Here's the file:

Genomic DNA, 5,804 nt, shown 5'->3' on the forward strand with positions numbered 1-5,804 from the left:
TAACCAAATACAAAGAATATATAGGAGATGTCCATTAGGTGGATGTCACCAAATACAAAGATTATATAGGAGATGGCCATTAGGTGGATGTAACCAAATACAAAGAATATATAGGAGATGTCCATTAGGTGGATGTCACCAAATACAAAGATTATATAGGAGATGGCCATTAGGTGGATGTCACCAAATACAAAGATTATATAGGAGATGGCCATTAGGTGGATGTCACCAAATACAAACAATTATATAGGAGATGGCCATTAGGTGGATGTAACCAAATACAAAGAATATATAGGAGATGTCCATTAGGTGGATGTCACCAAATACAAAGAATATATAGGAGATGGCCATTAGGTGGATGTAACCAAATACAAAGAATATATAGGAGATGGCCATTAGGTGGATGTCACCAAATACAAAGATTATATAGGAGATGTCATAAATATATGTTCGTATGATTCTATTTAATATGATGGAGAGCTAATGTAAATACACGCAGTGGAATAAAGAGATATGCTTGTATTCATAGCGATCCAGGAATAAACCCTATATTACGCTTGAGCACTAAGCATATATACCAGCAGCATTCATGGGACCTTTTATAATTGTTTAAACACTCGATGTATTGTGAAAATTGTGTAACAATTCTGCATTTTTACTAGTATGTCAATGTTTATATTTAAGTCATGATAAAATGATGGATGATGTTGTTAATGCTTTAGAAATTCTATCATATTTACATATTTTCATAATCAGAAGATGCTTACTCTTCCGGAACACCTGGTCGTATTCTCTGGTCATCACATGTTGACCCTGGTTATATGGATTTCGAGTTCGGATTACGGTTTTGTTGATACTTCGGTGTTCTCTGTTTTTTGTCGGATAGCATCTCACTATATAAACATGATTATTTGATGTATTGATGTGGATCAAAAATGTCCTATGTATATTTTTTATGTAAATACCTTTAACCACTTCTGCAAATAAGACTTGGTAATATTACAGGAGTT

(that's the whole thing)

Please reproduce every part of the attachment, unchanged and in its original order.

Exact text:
Genomic DNA, 5,804 nt, shown 5'->3' on the forward strand with positions numbered 1-5,804 from the left:
TAACCAAATACAAAGAATATATAGGAGATGTCCATTAGGTGGATGTCACCAAATACAAAGATTATATAGGAGATGGCCATTAGGTGGATGTAACCAAATACAAAGAATATATAGGAGATGTCCATTAGGTGGATGTCACCAAATACAAAGATTATATAGGAGATGGCCATTAGGTGGATGTCACCAAATACAAAGATTATATAGGAGATGGCCATTAGGTGGATGTCACCAAATACAAACAATTATATAGGAGATGGCCATTAGGTGGATGTAACCAAATACAAAGAATATATAGGAGATGTCCATTAGGTGGATGTCACCAAATACAAAGAATATATAGGAGATGGCCATTAGGTGGATGTAACCAAATACAAAGAATATATAGGAGATGGCCATTAGGTGGATGTCACCAAATACAAAGATTATATAGGAGATGTCATAAATATATGTTCGTATGATTCTATTTAATATGATGGAGAGCTAATGTAAATACACGCAGTGGAATAAAGAGATATGCTTGTATTCATAGCGATCCAGGAATAAACCCTATATTACGCTTGAGCACTAAGCATATATACCAGCAGCATTCATGGGACCTTTTATAATTGTTTAAACACTCGATGTATTGTGAAAATTGTGTAACAATTCTGCATTTTTACTAGTATGTCAATGTTTATATTTAAGTCATGATAAAATGATGGATGATGTTGTTAATGCTTTAGAAATTCTATCATATTTACATATTTTCATAATCAGAAGATGCTTACTCTTCCGGAACACCTGGTCGTATTCTCTGGTCATCACATGTTGACCCTGGTTATATGGATTTCGAGTTCGGATTACGGTTTTGTTGATACTTCGGTGTTCTCTGTTTTTTGTCGGATAGCATCTCACTATATAAACATGATTATTTGATGTATTGATGTGGATCAAAAATGTCCTATGTATATTTTTTATGTAAATACCTTTAACCACTTCTGCAAATAAGACTTGGTAATATTACAGGAGTT